Join me in Kenya and visit one of the most beautiful places in the world. But even amongst all this beauty, there is the blight of poverty housing. We’re going to help do something about it with some very special families. We are going to build new homes, make new friends and enjoy a unique opportunity to explore one of Africa’s most beautiful countries. We will be building with Habitat for Humanity in Bungoma near the Ugandan border. We will work hard and get our hands dirty but this will be an experience you won’t forget.
Join me in one of the most meaningful and worthwhile experiences you will ever have.
A A woman tends to her child at a mud-and-daub house in Athiru, Kenya.
Kenya is known for its successful agricultural production and for its breathtaking scenery and wildlife. The beauty of Kenya’s scenic western highlands and Lake Victoria basin, however, sharply contrast the daily struggle for survival that many Kenyans face. Frequent political violence has marred many efforts to help the people of Kenya. In recent decades, government-induced reforms have improved economic conditions, but an estimated 42 percent of Kenyans still live below the poverty line, and 50 percent of its citizens are unemployed.
About Habitat for Humanity Kenya
Habitat for Humanity has maintained a favorable presence in the country since Habitat Kenya was formed in 1982. Habitat Kenya operates through more than 80 active community groups.
In rural areas, most families live in mud-and-daub houses with thatch roofs. These houses are difficult to maintain and provide a breeding ground for insects, termites and rodents. Habitat is building houses in Kenya by utilizing the resources available in local areas, constructing with timber, stone or stabilized soil bricks, depending on the location.
Types of construction for volunteers
All Habitat Kenya-sponsored houses have masonry walls, concrete floors and foundation slabs and corrugated iron-sheet roofs. The houses are built with fired brick, stabilized soil block or rough stone.
Day 1, Sunday: Travel day; arrive by evening; greeted by HFH Kenya staff and transported to dinner and overnight stay at a Nairobi guesthouse.
Day 2, Monday: Breakfast at guesthouse; orientation; travel to HFH Kenya project site; welcome and introduction; dinner at team’s bed-and-breakfast guesthouse.
Days 3–7, Tuesday–Saturday (workdays): Breakfast at the guesthouse each morning; build from 8:30 a.m.–4:00 p.m.; lunch on-site; free time after work to clean up and have team activities.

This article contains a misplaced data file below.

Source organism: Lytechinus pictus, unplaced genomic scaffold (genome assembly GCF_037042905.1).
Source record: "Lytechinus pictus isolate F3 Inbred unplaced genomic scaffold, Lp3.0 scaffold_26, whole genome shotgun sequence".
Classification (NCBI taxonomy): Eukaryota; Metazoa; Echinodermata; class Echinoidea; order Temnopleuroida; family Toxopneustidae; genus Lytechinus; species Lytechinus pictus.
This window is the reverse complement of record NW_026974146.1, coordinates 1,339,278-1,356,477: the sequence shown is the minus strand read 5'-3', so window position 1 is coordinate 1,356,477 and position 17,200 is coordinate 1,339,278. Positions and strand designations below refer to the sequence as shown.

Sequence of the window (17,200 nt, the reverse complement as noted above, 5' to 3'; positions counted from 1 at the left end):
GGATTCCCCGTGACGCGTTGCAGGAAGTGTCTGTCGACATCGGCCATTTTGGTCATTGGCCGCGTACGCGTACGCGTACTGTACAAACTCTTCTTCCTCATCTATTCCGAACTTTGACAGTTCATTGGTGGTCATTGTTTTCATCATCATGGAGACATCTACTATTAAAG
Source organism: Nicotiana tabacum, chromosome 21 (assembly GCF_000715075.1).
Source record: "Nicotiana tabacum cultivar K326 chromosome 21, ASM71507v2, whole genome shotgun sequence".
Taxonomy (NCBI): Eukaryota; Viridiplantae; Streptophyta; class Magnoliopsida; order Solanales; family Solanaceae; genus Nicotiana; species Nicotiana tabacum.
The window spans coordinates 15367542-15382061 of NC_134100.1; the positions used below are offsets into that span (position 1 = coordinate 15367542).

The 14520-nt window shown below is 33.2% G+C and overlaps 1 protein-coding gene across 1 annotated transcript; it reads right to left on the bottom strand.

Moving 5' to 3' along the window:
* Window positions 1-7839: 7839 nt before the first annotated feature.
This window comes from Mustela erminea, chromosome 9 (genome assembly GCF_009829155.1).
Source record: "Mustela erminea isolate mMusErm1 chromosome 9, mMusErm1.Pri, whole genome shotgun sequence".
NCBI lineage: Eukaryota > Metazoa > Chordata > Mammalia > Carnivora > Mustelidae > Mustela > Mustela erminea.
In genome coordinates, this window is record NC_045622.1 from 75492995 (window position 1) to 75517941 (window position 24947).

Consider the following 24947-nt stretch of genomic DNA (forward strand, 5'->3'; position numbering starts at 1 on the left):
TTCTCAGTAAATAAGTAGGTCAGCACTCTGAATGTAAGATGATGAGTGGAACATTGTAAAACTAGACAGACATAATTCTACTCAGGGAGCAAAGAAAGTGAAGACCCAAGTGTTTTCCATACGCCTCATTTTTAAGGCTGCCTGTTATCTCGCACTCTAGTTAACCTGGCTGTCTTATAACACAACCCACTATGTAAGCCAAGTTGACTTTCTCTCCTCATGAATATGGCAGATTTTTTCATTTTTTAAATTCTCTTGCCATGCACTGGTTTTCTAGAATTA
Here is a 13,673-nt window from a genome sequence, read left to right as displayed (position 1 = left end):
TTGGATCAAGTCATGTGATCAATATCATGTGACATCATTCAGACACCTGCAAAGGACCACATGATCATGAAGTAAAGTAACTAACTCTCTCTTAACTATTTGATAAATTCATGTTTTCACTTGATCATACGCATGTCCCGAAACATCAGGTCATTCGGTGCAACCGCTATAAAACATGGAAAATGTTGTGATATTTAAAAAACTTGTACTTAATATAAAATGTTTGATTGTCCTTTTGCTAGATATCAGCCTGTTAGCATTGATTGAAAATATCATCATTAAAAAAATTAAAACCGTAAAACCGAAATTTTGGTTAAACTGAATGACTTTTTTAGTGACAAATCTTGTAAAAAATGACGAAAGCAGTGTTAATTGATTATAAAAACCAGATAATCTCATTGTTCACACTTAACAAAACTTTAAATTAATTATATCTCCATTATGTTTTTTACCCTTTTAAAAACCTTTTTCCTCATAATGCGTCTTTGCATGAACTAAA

Day 8, Sunday: Attend a local church service; engage in a local cultural activity (varies based on project location).
Days 9, Monday: Workday- 9:00a.m. to 4:30p.m., Breakfast at the region guesthouse, lunch at the build site and dinner at the guest house.
Day 10, Tuesday: Breakfast at the guest house, build in the morning, lunch at the build site, house dedication and farewell, farewell dinner at guest house.
Day 11, Wednesday: Depart to Nairobi airport for flight home.
Teams traveling to Kenya will spend their first and last nights at a Nairobi guesthouse. Throughout the rest of the trip, team members will stay at modest bed-and-breakfast guesthouses at their project location, with double-occupancy rooms. Dinners will be provided at the guesthouse each night, with lunch, snacks and water provided daily on the build site.
(For more details about what is included in this cost, visit Global Village program cost .)
Build a better world: Take the Global Village Challenge
Habitat for Humanity International is challenging Global Village volunteers to make an even greater impact on the global issue of poverty housing. We are asking all GV teams to help us raise an additional $1.1 million in the coming year to support Habitat’s building projects worldwide. Take up the challenge! Join us in sharing our story and building a better world!
Stan Duda became involved with Habitat in 2005 when he took his first trip to El Salvador with his wife Louise. Since that trip he has traveled on Global Village builds to Honduras, Thailand, Cambodia, Sri Lanka, Kenya and Alaska, as well as Nepal in October 2012 to assist with the Everest Blitz Build. He has retired from the construction industry and is spending more time on Habitat projects around the globe. He has a passion for traveling and exploring the natural beauty and culture of all the countries he has been to. He enjoys working in a team environment and is looking forward to the upcoming return to Kenya and working with a new and exciting team.
Stan can be contacted at firstname.lastname@example.org .